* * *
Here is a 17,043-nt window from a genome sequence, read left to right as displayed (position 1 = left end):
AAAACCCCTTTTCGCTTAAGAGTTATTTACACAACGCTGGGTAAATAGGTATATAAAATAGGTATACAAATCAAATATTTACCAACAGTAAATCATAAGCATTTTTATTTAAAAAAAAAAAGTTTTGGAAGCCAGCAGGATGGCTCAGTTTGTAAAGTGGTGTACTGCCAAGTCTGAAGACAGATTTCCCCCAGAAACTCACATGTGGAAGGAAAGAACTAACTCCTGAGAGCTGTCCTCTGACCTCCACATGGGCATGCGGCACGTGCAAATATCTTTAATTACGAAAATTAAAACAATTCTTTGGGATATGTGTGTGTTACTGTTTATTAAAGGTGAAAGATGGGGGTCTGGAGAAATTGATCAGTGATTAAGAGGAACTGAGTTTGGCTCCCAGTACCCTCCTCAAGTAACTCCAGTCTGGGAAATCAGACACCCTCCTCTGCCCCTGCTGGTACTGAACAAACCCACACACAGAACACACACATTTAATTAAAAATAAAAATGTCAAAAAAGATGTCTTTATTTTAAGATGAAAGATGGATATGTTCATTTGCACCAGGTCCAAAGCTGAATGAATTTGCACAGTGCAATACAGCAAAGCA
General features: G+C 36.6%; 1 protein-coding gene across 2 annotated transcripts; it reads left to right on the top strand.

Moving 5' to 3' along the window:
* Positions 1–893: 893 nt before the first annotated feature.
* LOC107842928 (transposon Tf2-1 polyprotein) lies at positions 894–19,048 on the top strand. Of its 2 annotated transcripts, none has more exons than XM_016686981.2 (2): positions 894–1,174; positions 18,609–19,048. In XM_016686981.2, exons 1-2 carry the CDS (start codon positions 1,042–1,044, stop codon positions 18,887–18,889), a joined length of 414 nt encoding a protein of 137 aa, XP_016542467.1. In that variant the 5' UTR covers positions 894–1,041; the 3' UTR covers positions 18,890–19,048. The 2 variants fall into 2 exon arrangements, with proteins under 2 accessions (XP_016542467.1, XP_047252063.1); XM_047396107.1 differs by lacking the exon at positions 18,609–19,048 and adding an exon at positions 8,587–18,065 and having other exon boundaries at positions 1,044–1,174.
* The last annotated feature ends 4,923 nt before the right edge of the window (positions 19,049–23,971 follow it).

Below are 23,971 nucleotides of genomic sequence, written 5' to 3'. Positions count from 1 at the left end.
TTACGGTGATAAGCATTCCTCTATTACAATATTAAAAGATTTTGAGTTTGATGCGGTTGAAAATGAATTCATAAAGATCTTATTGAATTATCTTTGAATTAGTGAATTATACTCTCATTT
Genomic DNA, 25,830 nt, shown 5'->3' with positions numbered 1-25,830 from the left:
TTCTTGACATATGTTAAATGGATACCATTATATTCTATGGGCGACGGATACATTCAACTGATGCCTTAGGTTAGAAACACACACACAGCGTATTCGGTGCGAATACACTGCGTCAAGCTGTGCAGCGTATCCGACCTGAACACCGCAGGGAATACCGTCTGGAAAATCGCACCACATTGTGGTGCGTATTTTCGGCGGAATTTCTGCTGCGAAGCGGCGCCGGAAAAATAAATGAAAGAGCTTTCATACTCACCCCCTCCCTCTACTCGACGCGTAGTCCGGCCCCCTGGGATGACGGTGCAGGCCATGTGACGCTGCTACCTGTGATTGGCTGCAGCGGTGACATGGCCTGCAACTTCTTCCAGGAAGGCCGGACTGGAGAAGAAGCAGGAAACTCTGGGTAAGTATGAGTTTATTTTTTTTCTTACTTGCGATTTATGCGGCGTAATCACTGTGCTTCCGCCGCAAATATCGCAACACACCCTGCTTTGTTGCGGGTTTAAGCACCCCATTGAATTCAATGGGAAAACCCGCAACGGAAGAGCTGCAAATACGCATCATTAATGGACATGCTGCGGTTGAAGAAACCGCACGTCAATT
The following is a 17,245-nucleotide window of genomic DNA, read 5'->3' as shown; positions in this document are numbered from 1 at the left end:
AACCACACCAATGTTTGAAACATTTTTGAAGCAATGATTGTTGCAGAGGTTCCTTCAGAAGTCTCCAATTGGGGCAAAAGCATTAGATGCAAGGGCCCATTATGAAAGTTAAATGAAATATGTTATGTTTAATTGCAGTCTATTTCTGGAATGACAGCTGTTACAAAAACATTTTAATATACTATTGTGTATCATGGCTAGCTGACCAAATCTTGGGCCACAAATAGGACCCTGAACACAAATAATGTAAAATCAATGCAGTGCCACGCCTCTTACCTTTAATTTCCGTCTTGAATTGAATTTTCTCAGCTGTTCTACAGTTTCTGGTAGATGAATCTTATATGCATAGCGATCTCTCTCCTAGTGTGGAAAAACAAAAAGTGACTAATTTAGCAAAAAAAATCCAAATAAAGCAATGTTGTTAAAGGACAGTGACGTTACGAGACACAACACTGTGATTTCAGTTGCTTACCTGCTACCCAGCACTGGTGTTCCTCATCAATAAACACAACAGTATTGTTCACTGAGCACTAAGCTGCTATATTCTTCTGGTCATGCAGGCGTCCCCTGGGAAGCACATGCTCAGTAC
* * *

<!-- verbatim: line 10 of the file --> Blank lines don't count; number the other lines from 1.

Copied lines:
Genomic DNA, 25,830 nt, shown 5'->3' with positions numbered 1-25,830 from the left: